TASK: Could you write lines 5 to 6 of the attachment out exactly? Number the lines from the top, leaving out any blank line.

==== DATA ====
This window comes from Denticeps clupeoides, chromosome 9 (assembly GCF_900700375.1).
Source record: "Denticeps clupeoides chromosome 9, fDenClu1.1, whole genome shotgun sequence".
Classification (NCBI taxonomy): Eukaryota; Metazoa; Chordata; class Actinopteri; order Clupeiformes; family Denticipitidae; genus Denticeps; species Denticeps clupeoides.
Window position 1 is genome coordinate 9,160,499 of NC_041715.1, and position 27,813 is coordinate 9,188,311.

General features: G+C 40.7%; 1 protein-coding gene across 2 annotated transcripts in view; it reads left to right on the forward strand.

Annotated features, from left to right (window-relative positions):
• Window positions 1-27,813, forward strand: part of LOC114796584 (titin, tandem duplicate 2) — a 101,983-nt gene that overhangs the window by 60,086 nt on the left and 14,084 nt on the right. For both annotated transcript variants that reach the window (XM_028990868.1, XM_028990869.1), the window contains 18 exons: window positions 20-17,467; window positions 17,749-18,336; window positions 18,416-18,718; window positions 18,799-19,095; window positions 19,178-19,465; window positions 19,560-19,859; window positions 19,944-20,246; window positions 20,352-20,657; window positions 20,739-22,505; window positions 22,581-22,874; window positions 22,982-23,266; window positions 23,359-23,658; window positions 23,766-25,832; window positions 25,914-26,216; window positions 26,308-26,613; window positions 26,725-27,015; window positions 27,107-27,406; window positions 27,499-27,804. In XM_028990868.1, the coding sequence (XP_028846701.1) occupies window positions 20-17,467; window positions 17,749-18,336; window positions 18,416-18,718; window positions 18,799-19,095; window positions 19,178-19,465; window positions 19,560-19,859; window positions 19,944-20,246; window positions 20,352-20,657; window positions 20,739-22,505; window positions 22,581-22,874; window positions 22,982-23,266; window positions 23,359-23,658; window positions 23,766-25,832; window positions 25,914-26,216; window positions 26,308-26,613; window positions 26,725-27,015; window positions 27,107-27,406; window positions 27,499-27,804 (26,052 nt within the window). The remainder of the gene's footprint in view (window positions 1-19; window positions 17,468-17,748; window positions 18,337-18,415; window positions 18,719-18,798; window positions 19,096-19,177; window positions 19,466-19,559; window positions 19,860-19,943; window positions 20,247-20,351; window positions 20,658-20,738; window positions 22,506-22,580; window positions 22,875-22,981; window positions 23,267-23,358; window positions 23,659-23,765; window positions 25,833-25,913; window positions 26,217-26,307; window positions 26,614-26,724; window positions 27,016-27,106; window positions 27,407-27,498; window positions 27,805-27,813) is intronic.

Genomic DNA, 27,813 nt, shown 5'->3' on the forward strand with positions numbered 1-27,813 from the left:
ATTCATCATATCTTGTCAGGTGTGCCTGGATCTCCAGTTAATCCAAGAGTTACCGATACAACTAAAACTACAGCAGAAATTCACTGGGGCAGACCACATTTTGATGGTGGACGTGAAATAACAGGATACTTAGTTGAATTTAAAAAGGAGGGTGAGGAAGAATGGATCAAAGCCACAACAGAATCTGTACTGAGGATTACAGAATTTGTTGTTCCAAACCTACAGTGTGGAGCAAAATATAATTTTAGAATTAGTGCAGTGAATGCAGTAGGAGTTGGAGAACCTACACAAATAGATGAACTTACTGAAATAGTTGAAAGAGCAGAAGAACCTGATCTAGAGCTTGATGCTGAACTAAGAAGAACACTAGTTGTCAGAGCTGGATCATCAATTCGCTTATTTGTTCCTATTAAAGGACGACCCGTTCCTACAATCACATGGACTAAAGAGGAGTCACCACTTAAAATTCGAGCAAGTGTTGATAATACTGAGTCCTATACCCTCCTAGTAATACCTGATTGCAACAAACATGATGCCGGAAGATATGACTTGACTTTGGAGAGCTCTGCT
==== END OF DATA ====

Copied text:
General features: G+C 40.7%; 1 protein-coding gene across 2 annotated transcripts in view; it reads left to right on the forward strand.

Annotated features, from left to right (window-relative positions):